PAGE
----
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Fibromyalgia: A diagnosis of exclusion?

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You don’t understand: I hurt somewhere in my body all the time. I have trouble sleeping because of it. I can’t exercise because I have no energy. My friends avoid me because they know I won’t go out with them. My family accommodates me, but I feel bad making them adjust everything. The pain has taken over my life, while everyone else I know is actually living life.

I see patients in this frustrating and life-sapping situation routinely. They may be 25, they may be 65 — but what they all want to know is “Why?”

This is often a challenging medical question to answer. Fibromyalgia is one of the most well-known diagnoses of widespread chronic pain. Fibromyalgia is characterized as migrating joint and muscle pain that’s related to the central nervous system, without any observable cause of that pain, such as inflammation. It’s estimated that 2% to 8% of the world’s population is affected by fibromyalgia, with 2 to 3 females affected for every male. Fibromyalgia is most common between ages 25 and 60.

There is currently no diagnostic study or blood test that definitively proves a person has fibromyalgia, though research is underway to find such a test. That’s one reason why fibromyalgia remains a challenging diagnosis to make for many health care providers — with misinformation and the stigma that has been attached to the disorder being additional reasons.

 

What to rule out

A description of your symptoms and a physical exam testing for pain sensitivity at certain points on the body are ways health care providers can help make a fibromyalgia diagnosis. Still, the syndrome is also often considered a “diagnosis of exclusion.” This means that part of the diagnostic process is ruling out other potential causes of symptoms.

What could this include? This list is long, but can include conditions such as systemic lupus erythematosus, rheumatoid arthritis, spondyloarthritis, osteoarthritis, polymyalgia rheumatica, a side effect of drug therapy such as statin therapy and gluten intolerance. Other conditions to consider include spinal cord compression, Sjögren’s syndrome, thyroid disorders, adrenal dysfunction and vitamin D deficiency.

A blood test and imaging studies can raise suspicion of — or rule out — most of these conditions, though working with your health care provider to determine appropriate testing is important.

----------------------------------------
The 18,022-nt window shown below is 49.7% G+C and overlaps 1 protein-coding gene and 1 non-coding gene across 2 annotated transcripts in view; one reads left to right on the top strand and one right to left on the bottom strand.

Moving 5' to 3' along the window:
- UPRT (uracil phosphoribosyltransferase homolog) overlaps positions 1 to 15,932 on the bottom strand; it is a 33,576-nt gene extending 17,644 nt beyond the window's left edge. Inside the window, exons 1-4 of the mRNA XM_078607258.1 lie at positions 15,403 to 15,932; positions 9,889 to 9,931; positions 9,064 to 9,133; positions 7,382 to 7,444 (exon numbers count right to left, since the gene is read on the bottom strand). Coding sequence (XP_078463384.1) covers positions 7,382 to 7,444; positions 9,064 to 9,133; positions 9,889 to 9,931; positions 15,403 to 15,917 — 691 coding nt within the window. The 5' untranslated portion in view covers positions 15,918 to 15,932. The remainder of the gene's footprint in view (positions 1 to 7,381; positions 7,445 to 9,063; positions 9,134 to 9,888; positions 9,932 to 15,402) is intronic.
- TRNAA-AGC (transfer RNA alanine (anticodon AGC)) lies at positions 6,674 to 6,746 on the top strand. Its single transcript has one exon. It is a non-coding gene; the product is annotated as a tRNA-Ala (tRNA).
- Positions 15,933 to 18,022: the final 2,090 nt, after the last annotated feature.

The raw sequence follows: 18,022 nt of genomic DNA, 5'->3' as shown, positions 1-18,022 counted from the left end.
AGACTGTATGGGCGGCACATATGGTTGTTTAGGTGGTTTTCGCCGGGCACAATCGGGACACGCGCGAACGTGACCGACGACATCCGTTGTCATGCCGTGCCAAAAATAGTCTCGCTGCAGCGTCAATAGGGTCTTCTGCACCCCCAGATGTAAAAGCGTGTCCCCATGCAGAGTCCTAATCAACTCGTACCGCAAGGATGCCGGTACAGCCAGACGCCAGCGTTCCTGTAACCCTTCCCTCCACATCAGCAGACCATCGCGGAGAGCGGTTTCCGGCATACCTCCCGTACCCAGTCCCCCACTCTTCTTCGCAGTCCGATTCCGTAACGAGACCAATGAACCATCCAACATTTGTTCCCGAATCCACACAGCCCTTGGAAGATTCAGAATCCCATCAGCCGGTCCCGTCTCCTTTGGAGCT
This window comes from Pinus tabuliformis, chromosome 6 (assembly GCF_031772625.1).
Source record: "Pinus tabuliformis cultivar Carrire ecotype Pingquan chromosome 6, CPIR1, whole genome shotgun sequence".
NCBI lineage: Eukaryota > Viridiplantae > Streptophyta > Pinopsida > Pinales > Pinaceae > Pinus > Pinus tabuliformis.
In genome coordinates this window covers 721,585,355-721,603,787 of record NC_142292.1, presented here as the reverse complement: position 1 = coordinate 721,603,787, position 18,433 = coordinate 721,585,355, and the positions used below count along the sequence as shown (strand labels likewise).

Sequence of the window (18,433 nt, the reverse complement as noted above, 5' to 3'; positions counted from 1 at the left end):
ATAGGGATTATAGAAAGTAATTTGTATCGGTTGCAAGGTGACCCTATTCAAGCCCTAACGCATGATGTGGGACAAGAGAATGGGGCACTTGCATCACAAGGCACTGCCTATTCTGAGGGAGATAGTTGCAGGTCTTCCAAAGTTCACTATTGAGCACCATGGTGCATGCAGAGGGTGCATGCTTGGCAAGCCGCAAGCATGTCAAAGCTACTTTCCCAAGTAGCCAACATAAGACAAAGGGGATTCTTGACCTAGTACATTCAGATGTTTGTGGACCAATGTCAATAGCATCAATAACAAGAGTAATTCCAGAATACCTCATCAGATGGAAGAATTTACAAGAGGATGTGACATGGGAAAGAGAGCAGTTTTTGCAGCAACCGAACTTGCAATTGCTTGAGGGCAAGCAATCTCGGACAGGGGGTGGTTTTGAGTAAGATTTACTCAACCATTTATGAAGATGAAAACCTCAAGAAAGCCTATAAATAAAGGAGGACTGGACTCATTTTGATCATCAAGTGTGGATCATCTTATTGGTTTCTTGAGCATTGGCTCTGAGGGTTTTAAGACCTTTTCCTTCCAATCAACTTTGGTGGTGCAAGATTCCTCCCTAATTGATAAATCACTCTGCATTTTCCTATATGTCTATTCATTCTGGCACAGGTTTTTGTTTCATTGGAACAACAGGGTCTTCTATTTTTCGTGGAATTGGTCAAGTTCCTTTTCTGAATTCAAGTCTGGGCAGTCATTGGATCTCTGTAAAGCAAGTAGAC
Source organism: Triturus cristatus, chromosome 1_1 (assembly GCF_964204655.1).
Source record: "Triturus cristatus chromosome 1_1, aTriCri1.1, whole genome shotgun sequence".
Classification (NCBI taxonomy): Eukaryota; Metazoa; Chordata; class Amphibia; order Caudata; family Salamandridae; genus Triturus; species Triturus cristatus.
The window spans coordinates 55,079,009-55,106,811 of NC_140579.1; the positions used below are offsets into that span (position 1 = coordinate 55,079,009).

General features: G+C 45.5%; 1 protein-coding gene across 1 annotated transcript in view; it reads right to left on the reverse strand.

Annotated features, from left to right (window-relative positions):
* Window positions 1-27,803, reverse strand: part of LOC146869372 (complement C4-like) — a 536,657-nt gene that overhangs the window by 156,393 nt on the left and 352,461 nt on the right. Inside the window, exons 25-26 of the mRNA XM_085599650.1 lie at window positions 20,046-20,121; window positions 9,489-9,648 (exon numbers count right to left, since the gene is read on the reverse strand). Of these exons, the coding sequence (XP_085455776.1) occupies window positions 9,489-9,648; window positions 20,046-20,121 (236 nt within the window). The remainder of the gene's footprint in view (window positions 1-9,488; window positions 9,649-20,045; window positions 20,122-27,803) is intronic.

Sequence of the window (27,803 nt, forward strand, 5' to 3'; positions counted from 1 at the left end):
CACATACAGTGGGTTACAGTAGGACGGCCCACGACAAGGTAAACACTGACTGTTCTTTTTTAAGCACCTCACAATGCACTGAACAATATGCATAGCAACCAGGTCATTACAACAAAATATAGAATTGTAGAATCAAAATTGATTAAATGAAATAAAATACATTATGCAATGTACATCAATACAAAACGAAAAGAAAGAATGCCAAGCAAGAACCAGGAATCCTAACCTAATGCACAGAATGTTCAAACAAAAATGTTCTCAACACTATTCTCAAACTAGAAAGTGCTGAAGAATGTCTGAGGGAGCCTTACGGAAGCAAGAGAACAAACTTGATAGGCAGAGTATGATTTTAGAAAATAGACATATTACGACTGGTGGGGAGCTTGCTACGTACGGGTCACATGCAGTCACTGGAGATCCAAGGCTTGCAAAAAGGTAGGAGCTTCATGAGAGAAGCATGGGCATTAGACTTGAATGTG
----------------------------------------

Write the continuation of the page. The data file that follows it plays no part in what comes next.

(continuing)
At Mayo Clinic, the laboratory tests and diagnostic studies listed below are typically performed prior to a patient being evaluated at our Fibromyalgia and Chronic Fatigue Clinic. Blood tests often include:

  • A complete blood count (CBC) with differential, the basic breakdown of types of white blood cells seen on the sample. This screens for anemia, infections, blood cancers or immune system concerns.
  • A basic metabolic panel (BMP). This looks for imbalances, such as high or low chemistry levels (e.g., sodium, potassium, calcium).
  • A connective tissue disease panel that screens for diseases such as lupus, rheumatoid arthritis, CREST syndrome, scleroderma, mixed connective tissue disease and polymyositis.
  • A celiac disease panel to look for signs of gluten intolerance.

Other blood tests look to measure:

  • Cortisol (early morning), which helps assess adrenal function
  • Dehydroepiandrosterone (DHEA) to assess adrenal function and certain problems related to female hormones
  • Ferritin for determining iron stores and as a marker for inflammation
  • Vitamin D levels, which can be in deficiency or excess
  • Serum protein electrophoresis (SPEP), which measures specific protein levels
  • Sedimentation rate and C-reactive protein (CRP), which are markers of inflammation
  • Creatine kinase (CK) to indicate muscle injury

Additional tests may include:

  • Overnight oximetry to screen for sleep-disordered breathing such as obstructive sleep apnea.
  • X-rays and other imaging tests, depending on the pain location

 

These tests and studies often don’t directly diagnose a condition, but they may direct your health care team to consider additional diagnostic studies based on their results. For example, if a person has findings in the tests that raise suspicion of a connective tissue disease, a specialist such as a rheumatologist may be consulted.

Keep in mind that findings of a potential additional diagnosis based on testing doesn’t mean you don’t have fibromyalgia. For example, you may have a diagnosis of lupus and are properly treated for the condition to the extent you have no evidence of active disease. If you continue to have symptoms that match those of fibromyalgia, however, it’s reasonable to still consider a fibromyalgia diagnosis.

Fibromyalgia remains a challenging diagnosis to make by many health care providers in spite of so much more being known about the condition compared to years past. While more research is underway and necessary, health care providers now have a diagnostic path to pursue so that diagnosis is made in a timely manner and treatment can be instituted sooner rather than later, which has been shown to improve outcomes and quality of life.

Lasonya T. Natividad, APRN, C.N.P., M.S.N

Lasonya Natividad is a nurse practitioner currently working in the Department of General Internal Medicine where part of her time is spent working with the Fibromyalgia and Chronic Fatigue Clinic. She has been on staff at Mayo Clinic for a total of 19 years. She is heavily involved in the Rochester arts community with music and theater.

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